My wife has a 10-year old FIAT 500. We've had enough of the bumpy ride, although we really like the style and size of the car. We need a small car, not necessarily as small as the 500, but with an autobox and 5 doors. A hybrid would be OK, or just petrol. We would like something stylish, which the 500 is, and have looked at the Yaris Icon Tech. It seems a lot of money at £20k. An ex-demo could cost £15k, but we like the idea of a PCP for £230 per month with no deposit, which we can't get on the ex-demo. Any thoughts on this car, itsgearbox, PCP and other car options?

IM, Christchurch

Mazda 2 1.5 6-speed torque converter auto or, even better, Mazda CX-3 2.0 auto. Or a Peugeot 2008 1.2 Puretech 110 EAT6. A PCP gives you the option to find out how much you like the car and how reliable it is over 2, 3 or 4 years, with a pre-agreed price to buy it at the end of the term, or hand it back

 

Unbuyers opinion

I am writing to say how disappointed and disgusted I am with webuyanycar. I received a "guaranteed" valuation of £5,410 for a 30,000 mile 2013 VW Polo, which, upon inspection by the WBAC agent at Crawley was reduced to £4,800. Why? Because there were a few stone chips, a minor scratch and a slightly scuffed alloy, which I had not even noticed. All such things you would expect on any car that is five years old. The professional valeter who prepared the car ahead of me going to the WBAC facility suggested they would cost no more than £100 to repair. The process stinks. The WBAC agent guy put on the system that the car needs four panel repairs. I struggle to see how a touch-up with a paint pen, a T-Cut and polish is considered a panel repair. I questioned that, but the system is the system. He referred it to his manager, who had not even seen the car, but the man just grunted and suggested they could pay £10 - £15 more. He could not care less and his attitude was atrocious. I would certainly not have someone with that attitude anywhere near a customer facing role. The agent who dealt with me was more pleasant but working within the restraints of the system. I think WBAC is just ripping off the customers, especially with adverts that suggest it pays better than a trade-in. Parkers Guide suggests a £5,600 trade in price for this low mileage and a retail of £6,400 to £6,900. I will certainly never use webuyanycar again and will make sure I let all my friends know of my experience.

PC, via email

Sorry tale, but though we get a bit of this anecdotally, yours is the first actual complaint for years. Webuyanycar was sold to BCA some years ago and is used to source cars for its auctions. Manheim does the same with wewantanycar. Sometimes (rarely) the WBAC price paid is more than a dealer will offer because BCA auction prices change daily and they detect rises before Glass's Guide or the Trade generally does.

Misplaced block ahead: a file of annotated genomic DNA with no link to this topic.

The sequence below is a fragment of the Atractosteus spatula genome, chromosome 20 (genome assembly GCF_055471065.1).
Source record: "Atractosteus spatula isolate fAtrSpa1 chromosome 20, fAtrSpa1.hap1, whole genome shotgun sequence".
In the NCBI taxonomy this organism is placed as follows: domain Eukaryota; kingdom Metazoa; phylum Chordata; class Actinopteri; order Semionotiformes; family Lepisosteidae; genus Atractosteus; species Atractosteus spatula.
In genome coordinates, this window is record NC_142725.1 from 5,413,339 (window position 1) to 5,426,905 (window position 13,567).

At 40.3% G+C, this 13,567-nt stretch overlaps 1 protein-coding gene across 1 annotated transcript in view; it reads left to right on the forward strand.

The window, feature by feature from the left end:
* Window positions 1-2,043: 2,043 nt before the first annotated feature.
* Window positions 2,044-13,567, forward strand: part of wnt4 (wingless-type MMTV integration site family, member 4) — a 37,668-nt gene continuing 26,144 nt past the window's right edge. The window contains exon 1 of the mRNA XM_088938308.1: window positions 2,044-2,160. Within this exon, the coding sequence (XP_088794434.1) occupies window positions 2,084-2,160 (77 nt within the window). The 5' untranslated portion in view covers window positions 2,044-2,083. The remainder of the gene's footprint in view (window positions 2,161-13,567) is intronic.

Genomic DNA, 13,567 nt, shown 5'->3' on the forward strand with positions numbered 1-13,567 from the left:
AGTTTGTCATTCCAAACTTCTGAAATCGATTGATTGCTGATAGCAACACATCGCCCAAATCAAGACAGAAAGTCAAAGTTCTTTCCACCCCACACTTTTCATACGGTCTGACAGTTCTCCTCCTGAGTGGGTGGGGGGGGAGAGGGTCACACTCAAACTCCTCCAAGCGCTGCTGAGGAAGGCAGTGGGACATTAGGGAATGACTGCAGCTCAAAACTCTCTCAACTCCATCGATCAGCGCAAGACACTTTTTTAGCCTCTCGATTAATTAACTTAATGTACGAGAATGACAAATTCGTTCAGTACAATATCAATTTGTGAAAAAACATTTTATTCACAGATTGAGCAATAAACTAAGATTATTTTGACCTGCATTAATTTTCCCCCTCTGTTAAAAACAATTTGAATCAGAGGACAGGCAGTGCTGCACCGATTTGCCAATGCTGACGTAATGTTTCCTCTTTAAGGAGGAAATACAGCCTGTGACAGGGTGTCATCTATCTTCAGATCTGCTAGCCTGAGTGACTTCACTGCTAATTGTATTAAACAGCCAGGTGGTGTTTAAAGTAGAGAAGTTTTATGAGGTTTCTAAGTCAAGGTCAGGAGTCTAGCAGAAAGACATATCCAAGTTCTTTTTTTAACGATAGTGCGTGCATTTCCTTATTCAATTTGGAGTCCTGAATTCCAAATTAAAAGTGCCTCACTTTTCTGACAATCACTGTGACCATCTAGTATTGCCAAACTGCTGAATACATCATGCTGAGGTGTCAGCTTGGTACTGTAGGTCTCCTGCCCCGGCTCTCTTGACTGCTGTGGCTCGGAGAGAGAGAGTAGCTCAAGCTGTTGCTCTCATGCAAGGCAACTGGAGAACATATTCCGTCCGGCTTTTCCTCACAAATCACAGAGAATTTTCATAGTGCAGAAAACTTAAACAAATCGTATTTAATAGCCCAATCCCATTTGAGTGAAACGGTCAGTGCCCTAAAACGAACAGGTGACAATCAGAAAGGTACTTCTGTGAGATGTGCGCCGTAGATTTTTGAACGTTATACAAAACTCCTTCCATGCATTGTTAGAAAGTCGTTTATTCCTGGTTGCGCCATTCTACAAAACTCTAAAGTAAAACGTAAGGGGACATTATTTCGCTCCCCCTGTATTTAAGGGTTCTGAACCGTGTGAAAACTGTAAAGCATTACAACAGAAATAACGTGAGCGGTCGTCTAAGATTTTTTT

BMW E91 3-Series Touring Side 

Rejection slip

I purchased a 2008 BMW 318d M Sport Touring from an independent dealer. During the drive home, after 5 miles, the DPF warning flashed up. I took the car back following day and asked for a refund, which they flat-out refused (rather rudely). As a qualified mechanic myself, I am well aware of the ongoing issues that a faulty DPF can cause. They say I have to give them a chance to repair it (I know they will just bodge a repair). I say I have the right under the Consumer Rights Act 2015 to reject the vehicle as it has a fault, and get a refund. I have contacted Citizens Advice and sent the dealer a refund request in writing, to which they haven't yet replied (and I don't think they will). All the while I am left without transport, which I need for work, etc. Is there anything I can do to make them see sense and give me a refund? Seems to me a pretty obvious case, but I really don't want this dragging out for weeks or potentially months.

CB, via email

If you paid less than £10k, which I guess you did for a 2018, then threaten Small Claims. See: /faq/consumer-rights/ The trouble is, this can take a while with a likelihood but no guarantee of a ruling in your favour. If you get a favourable ruling, pay extra for a High Court Sheriff’s Order.

Ford Maverick 2001Y Reg 

Tribute to a Maverick 

We have a 16-year old Ford Maverick 3.0 XLT, which we enjoy, is in good condition and does all we require from it. However, the engine management light on the dash has been illuminated for well over six years. In spite of this, there is no noticeable increase in fuel consumption or performance and year after year she passes the emissions tests. Our garage tells us that this is now an MoT fail and we will likely need a new EGR valve.

MS, Flyford Flavel, Worcs

The Maverick and the Mazda Tribute were basically the same car. Your problem might be a lambda sensor. Might be the EGR. Might be a bypassed engine immobiliser. Same quad cam 2,967cc Ford Duratec V6 engine engine as the Ford Mondeo ST220 and Jaguar 3.0 V6s, so plenty of people know about the engine. It will be possible to get it fixed. Lots of camshaft position sensors for sale here: https://www.ebay.co.uk/b/Ford-Maverick-Car-Engine-Camshafts/63719/bn_1280608?_pgn=2 /  (When searching Google, remember its not the ‘Essex’ V6, it's the ‘Duratec’ V6.)